Today is the traditional Feast of the first See of the Prince of the Apostles. From Butler's Lives of the Saints:
THAT Saint Peter, before he went to Rome, founded the see of Antioch is attested by Eusebius, Origen, St. Jerom, St. Innocent, Pope Gelasius, in his Roman Council, St. Chrysostom and others. It was just that the prince of the apostles should take this city under his particular care and inspection, which was then the capital of the East, and in which the faith took so early and so deep root as to give birth in it to the name of Christians. St. Chrysostom says, that St. Peter made there a long stay: St. Gregory the Great, that he was seven years bishop of Antioch; not that he resided there all that time, but only that he had a particular care over that church. If he sat twenty-five years at Rome, the date of his establishing his chair at Antioch must be within three years after our Saviour’s ascension; for in that supposition he must have gone to Rome in the second year of Claudius.
The festival of St. Peter’s chair in general, Natale Petri de Cathedrâ, is marked on this day in the most ancient calendar extant, made in the time of Pope Liberius, about the year 354. It also occurs in Gregory’s sacramentary, and in all the martyrologies. It was kept in France in the sixth century, as appears from the council of Tours, and from Le Conte.
In the first ages it was customary, especially in the East, for every Christian to keep the anniversary of his baptism, on which he renewed his baptismal vows, and gave thanks to God for his heavenly adoption: this they called their spiritual birth-day. The bishops in like manner kept the anniversary of their own consecration, as appears from four sermons of St. Leo on the anniversary of his accession or assumption to the pontifical dignity; and this was frequently continued by the people after their decease, out of respect to their memory. St. Leo says, we ought to celebrate the chair of St. Peter with no less joy than the day of his martyrdom; for as in this he was exalted to a throne of glory in heaven, so by the former he was installed head of the church on earth.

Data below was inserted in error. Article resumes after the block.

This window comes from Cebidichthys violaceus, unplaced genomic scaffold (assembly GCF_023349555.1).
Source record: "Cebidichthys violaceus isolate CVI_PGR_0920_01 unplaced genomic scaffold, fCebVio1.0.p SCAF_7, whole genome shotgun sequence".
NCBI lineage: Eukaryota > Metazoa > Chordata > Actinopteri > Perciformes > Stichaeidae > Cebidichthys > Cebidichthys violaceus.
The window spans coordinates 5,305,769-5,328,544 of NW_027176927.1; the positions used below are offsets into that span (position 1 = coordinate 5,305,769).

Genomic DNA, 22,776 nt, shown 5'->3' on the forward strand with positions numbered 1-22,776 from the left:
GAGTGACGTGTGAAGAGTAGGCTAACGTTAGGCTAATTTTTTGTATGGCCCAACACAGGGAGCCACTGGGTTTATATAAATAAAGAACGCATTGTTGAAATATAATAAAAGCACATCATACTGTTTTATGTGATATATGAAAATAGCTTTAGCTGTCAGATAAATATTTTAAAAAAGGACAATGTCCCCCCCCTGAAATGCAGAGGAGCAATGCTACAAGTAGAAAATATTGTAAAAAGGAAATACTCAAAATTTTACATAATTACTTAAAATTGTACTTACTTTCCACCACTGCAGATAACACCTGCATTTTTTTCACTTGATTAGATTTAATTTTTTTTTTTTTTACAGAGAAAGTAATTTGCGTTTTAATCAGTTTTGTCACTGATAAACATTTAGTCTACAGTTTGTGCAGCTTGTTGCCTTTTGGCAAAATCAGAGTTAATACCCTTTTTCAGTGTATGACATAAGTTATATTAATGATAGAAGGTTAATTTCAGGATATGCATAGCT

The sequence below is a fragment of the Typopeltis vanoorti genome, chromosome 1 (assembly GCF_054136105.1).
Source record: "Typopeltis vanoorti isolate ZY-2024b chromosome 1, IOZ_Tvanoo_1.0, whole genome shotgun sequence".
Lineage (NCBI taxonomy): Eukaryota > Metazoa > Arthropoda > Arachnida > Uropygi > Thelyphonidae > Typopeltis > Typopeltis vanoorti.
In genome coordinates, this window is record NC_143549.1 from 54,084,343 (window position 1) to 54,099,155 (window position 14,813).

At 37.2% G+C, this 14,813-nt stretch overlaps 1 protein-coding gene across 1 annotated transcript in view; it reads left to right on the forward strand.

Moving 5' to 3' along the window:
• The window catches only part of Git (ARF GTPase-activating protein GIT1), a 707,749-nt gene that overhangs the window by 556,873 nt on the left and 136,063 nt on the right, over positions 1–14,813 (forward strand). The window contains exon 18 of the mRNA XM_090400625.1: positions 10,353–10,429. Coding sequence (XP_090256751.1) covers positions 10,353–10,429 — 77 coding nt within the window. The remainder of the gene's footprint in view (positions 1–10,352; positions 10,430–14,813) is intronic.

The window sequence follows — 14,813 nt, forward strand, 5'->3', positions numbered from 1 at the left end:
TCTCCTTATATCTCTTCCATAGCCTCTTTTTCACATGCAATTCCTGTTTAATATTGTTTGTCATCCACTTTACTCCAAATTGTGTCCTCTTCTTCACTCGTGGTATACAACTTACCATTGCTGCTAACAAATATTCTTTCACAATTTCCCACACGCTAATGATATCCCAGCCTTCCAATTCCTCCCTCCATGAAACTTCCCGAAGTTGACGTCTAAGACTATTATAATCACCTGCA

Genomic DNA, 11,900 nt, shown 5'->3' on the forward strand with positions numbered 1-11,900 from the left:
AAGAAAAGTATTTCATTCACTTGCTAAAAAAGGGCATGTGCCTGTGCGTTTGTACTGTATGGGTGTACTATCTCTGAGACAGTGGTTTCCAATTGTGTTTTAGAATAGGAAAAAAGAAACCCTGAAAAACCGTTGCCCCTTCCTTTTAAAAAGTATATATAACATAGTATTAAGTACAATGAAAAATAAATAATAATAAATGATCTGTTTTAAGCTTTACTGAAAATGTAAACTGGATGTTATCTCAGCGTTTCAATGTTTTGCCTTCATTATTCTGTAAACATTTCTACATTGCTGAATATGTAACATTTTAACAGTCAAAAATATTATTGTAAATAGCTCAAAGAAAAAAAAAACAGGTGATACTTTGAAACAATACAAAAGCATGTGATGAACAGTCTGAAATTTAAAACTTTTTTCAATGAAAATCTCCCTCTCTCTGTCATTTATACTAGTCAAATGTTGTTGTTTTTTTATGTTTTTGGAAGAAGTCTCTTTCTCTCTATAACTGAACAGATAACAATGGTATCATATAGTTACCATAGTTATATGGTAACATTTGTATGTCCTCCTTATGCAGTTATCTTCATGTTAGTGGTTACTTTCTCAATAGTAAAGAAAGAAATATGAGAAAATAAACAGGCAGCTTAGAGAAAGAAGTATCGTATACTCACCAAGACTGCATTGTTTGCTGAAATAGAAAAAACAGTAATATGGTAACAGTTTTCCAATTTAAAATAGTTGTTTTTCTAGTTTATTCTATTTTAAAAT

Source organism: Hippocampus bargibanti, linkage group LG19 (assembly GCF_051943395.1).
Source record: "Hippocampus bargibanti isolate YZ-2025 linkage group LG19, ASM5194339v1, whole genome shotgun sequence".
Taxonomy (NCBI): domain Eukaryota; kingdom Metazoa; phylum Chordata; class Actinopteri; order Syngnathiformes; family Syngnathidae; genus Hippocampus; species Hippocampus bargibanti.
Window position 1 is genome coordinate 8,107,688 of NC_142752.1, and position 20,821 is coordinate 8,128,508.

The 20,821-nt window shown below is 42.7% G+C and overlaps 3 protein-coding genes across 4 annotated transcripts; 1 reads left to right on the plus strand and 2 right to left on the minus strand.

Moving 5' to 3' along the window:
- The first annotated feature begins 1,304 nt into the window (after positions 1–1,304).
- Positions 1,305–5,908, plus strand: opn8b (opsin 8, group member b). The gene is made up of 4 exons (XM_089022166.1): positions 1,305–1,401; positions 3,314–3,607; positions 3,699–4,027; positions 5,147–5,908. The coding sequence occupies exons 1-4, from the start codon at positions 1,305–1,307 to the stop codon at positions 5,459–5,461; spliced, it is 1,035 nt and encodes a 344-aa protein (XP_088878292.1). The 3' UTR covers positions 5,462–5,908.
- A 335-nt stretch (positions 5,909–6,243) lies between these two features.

On this festival we are especially bound to adore and thank the divine goodness for the establishment and propagation of his church, and earnestly to pray that in his mercy he may preserve the same, and dilate its pale, that his name may be glorified by all nations, and by all hearts, to the boundaries of the earth, for his divine honour and the salvation of souls, framed to his divine image, and the price of his adorable blood. The church of Christ is his spiritual kingdom: he is not only the architect and founder; but continues to govern it, and by his spirit, to animate its members to the end of the world as its invisible head: though he has left in St. Peter and his successors a vicar, or lieutenant, as a visible head, with an established hierarchy for its exterior government. If we love him and desire his honour, if we love men on so many titles linked with us, can we cease weeping and praying, that by his sweet omnipotent grace he may subdue all the enemies of his church, converting to it all infidels and apostates? In its very bosom sinners fight against him. Though these continue his members by faith, they are dead members, because he lives not in them by his grace and charity, reigns not in their hearts, animates them not with his spirit. He will indeed always live by grace and sanctity in many members of his mystical body. Let us pray that by the destruction of the tyranny of sin all souls may subject themselves to the reign of his holy love. Good Jesus! for your mercy’s sake, hear me in this above all other petitions: never suffer me to be separated from you by forfeiting your holy love: may I remain always rooted and grounded in your charity, as is the will of your Father. Eph. iii.